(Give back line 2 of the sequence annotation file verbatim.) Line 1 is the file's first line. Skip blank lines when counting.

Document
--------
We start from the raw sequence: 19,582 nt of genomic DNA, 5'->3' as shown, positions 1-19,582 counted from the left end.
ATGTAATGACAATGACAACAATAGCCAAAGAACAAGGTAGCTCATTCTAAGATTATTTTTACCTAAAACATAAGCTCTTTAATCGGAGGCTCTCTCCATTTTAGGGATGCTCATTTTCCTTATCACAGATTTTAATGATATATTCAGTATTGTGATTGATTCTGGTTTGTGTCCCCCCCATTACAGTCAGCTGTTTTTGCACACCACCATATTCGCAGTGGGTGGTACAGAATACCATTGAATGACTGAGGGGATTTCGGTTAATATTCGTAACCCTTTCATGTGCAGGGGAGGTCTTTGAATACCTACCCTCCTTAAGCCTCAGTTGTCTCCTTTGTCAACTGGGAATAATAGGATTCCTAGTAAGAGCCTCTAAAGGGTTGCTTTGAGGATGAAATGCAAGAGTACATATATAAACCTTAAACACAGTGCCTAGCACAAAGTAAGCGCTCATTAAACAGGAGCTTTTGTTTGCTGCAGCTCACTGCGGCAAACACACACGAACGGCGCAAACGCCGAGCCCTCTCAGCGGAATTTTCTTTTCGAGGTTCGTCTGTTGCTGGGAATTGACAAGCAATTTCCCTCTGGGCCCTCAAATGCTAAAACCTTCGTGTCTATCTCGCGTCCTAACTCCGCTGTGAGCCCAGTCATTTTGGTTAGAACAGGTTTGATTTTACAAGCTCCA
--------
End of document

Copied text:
ATGTAATGACAATGACAACAATAGCCAAAGAACAAGGTAGCTCATTCTAAGATTATTTTTACCTAAAACATAAGCTCTTTAATCGGAGGCTCTCTCCATTTTAGGGATGCTCATTTTCCTTATCACAGATTTTAATGATATATTCAGTATTGTGATTGATTCTGGTTTGTGTCCCCCCCATTACAGTCAGCTGTTTTTGCACACCACCATATTCGCAGTGGGTGGTACAGAATACCATTGAATGACTGAGGGGATTTCGGTTAATATTCGTAACCCTTTCATGTGCAGGGGAGGTCTTTGAATACCTACCCTCCTTAAGCCTCAGTTGTCTCCTTTGTCAACTGGGAATAATAGGATTCCTAGTAAGAGCCTCTAAAGGGTTGCTTTGAGGATGAAATGCAAGAGTACATATATAAACCTTAAACACAGTGCCTAGCACAAAGTAAGCGCTCATTAAACAGGAGCTTTTGTTTGCTGCAGCTCACTGCGGCAAACACACACGAACGGCGCAAACGCCGAGCCCTCTCAGCGGAATTTTCTTTTCGAGGTTCGTCTGTTGCTGGGAATTGACAAGCAATTTCCCTCTGGGCCCTCAAATGCTAAAACCTTCGTGTCTATCTCGCGTCCTAACTCCGCTGTGAGCCCAGTCATTTTGGTTAGAACAGGTTTGATTTTACAAGCTCCA